left abandoned or ignored. As each year passes, we will continue to
lose one or two to fire, neglect and demolition. Others will be
purchased and renovated without a single thought to preserving the
character or soul of the house. The old windows reflecting back
grace replaced with mundane vinyl-clad, one-over-ones, vinyl siding
and aluminum porch columns covering wood and brick. For me, it
is almost worse than losing them permanently from the street.
Fortunately in the city of New
Bedford, there are many who share
this vision and are able to see beyond
debris and decay. It is my hope that
the future of New Bedford is in the
hands of those who see the
possibility and beauty in the past and
can carry it forward. I know it will
take the concerted effort and support
of many, acting either through the
work of organizations or as
individuals who believe in the virtues
of preservation and restoration.
Winter Newsletter
by Bruce Barnes
hile on vacation over the Christmas holiday, I
came across a magnificent artifact of New
past – a
stage coach! At The Long
Island Museum of Art,
History & Carriages in Stony
Brook, New York, there is on
display a beautiful ―Concord‖
stage coach which is
emblazoned ―Mattapoisett
and New Bedford, C.E.
Fuller.” The coach, straight
out of what we all remember
from watching endless
westerns on television and at
the movies, has been wonderfully preserved and appears in
outstanding condition.
Coach lines were an important mode of passenger, freight and
mail conveyance before the advent of railroads. New Bedford’s
first coach service was established in the 1790s to provide travel
to Boston. Other routes to Newport, Fall River, Wareham and
Plymouth were also established. The route to Newport was
particularly important in the early 1800s because of its regular
schedule of seagoing vessels, including steamships to New York.
Even as rail lines snaked their way through most towns, coach
service provided an alternative, local schedule of passenger and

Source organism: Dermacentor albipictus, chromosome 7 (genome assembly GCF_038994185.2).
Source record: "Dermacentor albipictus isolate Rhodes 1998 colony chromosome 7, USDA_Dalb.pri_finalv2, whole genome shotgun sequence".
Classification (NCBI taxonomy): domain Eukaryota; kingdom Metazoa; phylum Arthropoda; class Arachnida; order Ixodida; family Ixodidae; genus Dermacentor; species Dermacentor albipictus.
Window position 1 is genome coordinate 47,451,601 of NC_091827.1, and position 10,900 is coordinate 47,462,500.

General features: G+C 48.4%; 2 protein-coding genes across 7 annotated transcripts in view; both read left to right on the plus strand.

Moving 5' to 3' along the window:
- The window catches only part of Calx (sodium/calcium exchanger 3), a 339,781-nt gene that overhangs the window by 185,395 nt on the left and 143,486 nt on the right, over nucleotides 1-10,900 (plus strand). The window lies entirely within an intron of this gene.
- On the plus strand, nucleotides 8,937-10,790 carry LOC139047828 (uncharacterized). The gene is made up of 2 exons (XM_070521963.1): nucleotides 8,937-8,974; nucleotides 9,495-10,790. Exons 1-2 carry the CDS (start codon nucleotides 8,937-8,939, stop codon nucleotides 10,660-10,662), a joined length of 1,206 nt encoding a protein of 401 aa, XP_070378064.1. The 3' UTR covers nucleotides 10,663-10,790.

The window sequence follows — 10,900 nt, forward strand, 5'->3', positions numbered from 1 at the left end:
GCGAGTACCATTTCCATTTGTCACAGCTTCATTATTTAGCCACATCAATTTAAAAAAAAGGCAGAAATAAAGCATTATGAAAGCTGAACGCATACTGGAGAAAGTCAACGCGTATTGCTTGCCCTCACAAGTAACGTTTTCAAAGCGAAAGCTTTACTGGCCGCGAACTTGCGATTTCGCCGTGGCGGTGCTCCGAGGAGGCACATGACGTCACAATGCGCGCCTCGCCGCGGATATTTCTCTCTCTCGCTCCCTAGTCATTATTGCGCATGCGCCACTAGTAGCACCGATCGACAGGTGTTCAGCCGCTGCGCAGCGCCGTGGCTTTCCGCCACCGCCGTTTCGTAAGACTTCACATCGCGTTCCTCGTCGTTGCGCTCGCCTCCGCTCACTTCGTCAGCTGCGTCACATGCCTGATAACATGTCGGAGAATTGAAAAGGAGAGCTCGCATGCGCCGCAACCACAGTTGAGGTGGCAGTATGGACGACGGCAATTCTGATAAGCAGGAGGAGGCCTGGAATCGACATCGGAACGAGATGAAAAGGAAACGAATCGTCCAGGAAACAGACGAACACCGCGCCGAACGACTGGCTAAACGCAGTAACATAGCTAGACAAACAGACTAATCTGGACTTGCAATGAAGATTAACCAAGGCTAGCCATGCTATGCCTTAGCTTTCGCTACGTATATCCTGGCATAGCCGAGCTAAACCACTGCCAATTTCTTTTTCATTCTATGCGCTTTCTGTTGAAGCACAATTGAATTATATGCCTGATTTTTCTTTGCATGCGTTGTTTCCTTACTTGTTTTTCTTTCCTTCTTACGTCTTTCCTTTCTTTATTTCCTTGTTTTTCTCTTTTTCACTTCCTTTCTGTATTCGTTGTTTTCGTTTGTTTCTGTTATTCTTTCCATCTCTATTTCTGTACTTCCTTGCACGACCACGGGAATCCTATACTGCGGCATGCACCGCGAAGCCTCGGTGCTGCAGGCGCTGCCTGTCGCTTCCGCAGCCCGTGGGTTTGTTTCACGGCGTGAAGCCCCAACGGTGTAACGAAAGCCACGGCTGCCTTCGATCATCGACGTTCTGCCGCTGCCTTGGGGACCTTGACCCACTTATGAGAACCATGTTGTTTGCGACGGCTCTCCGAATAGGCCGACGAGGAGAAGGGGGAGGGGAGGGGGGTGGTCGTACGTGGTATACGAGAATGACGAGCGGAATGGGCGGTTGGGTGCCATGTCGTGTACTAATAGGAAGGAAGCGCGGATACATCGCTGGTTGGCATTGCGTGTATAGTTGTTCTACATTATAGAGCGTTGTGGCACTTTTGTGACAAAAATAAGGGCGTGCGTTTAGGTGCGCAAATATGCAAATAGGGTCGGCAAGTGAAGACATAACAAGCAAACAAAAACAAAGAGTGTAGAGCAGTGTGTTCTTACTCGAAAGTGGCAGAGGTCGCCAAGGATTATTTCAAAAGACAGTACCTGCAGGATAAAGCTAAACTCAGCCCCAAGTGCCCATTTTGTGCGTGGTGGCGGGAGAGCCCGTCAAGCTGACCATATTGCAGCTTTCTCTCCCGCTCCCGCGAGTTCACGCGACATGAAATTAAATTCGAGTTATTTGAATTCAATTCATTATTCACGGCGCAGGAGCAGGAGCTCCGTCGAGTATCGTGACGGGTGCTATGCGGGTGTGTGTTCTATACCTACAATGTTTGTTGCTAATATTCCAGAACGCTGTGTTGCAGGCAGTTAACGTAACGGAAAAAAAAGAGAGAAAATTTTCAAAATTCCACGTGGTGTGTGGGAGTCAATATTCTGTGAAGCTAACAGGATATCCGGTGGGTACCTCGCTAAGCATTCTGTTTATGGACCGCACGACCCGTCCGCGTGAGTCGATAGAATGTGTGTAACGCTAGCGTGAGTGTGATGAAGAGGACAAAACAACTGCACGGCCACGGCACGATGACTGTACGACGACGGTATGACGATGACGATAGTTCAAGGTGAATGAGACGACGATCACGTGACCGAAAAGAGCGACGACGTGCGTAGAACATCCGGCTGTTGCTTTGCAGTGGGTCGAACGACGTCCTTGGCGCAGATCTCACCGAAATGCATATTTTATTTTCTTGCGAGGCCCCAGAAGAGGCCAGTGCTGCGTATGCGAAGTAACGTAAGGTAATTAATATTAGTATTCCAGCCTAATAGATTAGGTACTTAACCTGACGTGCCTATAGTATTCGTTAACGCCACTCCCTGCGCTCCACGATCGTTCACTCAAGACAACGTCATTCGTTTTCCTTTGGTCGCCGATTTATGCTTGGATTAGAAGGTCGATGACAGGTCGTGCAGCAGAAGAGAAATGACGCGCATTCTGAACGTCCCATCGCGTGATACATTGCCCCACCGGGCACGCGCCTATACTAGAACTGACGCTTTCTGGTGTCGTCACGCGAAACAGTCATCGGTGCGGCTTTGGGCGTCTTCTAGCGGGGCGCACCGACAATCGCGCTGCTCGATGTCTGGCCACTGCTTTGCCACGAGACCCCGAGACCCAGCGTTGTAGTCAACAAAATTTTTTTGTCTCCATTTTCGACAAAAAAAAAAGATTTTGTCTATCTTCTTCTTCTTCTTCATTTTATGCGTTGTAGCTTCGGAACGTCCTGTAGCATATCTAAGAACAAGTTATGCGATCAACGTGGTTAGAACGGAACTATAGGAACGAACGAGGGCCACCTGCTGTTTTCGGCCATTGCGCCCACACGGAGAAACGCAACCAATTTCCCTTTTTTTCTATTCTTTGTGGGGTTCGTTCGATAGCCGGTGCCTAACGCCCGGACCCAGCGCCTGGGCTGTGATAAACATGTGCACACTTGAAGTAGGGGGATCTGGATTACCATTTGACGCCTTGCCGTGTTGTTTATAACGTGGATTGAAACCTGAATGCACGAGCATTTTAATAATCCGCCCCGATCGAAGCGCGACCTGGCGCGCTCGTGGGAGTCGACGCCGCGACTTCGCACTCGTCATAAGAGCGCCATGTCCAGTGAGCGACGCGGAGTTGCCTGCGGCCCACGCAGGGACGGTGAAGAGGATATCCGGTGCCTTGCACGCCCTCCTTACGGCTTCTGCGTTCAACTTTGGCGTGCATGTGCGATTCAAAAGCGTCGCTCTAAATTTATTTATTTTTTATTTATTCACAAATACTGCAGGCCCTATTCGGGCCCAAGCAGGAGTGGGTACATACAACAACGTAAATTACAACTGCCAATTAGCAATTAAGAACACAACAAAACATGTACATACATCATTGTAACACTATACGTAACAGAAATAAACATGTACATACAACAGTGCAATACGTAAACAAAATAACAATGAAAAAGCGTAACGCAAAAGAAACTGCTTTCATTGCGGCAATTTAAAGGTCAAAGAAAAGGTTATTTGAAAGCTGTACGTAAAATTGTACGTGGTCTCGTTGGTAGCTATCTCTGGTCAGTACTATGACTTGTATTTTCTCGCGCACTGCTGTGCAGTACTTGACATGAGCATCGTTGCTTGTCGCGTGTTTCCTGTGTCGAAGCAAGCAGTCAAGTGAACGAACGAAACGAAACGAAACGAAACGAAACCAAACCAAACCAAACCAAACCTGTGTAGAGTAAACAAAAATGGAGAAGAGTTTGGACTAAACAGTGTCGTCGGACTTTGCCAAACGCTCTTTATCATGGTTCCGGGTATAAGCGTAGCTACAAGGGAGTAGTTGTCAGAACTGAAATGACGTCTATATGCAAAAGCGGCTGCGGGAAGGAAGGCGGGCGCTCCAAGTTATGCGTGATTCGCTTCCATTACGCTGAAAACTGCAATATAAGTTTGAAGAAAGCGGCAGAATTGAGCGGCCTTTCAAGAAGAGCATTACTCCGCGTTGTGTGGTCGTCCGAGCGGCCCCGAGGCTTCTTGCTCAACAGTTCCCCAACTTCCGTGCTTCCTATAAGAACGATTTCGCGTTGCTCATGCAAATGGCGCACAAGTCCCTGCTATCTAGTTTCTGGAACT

freight transport. This local line to Mattapoisett was a
proprietorship of one man, Charles E. Fuller, who was also a
resident of that town. He probably acquired the rights to the line
circa 1880 and continued to operate the stage until just after the
turn of the century. He initially posted his schedule or ―slate‖ on
North Second Street but for most of its existence this stage
stopped on Purchase Street.
The Fuller ―Concord,” built between 1870 and 1880, is an
excellent example of the vehicle which truly helped open the
West. Made and engineered to travel over the worst terrain, these
February 2008
stage coaches were produced by the Abbot-Downing Company
of Concord, New Hampshire, and were shipped by rail
throughout the West. They were put in use where there was no
railroad. There were able competitors to the Abbot-Downing
Company; particularly the Studebaker Brothers Manufacturing
Co. in South Bend, Indiana. The ―Concord,” however, was the
The coach was given to the
museum in 1962 by Webster
Knight II, the scion of the Rhode
Island textile family responsible for
establishing the familiar Pontiac
Mills in Warwick. Knight was a
collector of antiques including
automobiles. His mother was Sarah
Lippitt, the daughter of another of
Rhode Island’s most important
In addition to the New Bedford stage coach, The Long Island
Museum of Art, History and Carriages has an impressive
permanent collection of horse-drawn carriages, carts, sleighs and
fire engines. It’s worth a visit to the quaint, historic, university
town of Stony Brook on Long Island’s north shore. It is located
at 1200 Route 25A, Stony Brook, NY 11790. Phone Number,
19th Century American Carriages: Their Manufacture, Decoration and Use.
Stony Brook, NY: The Museums at Stony Brook, 1987.
Ellis, Leonard Bolles. History of New Bedford and Its Vicinity, 1602-1892.
Syracuse: Mason, 1892.
~ Coming this Spring ~
details to be announced
May 8 AHA! —Bruce Barnes will present
“Changing Facades—New Bedford in 1892
and New Bedford Today”
June 22—Historic House
of Worship Tour
New Bedford Preservation Society
P. O. Box 1618
New Bedford, MA 02741
Please Join Us
• Greek Revival
s the society continues to grow, we rely on a strong
membership. We encourage and ask for your continued
Kindly check the membership expiration date on your mailing
label and reply with this form, should it be time for you to
Please clip and mail this section with your name, address,
phone number and payment to N.B.P.S., P. O. Box 1618,
New Bedford, MA 02741. Thank you.
*age 59 or over
Georgian Revival
Queen Anne
E-mail address: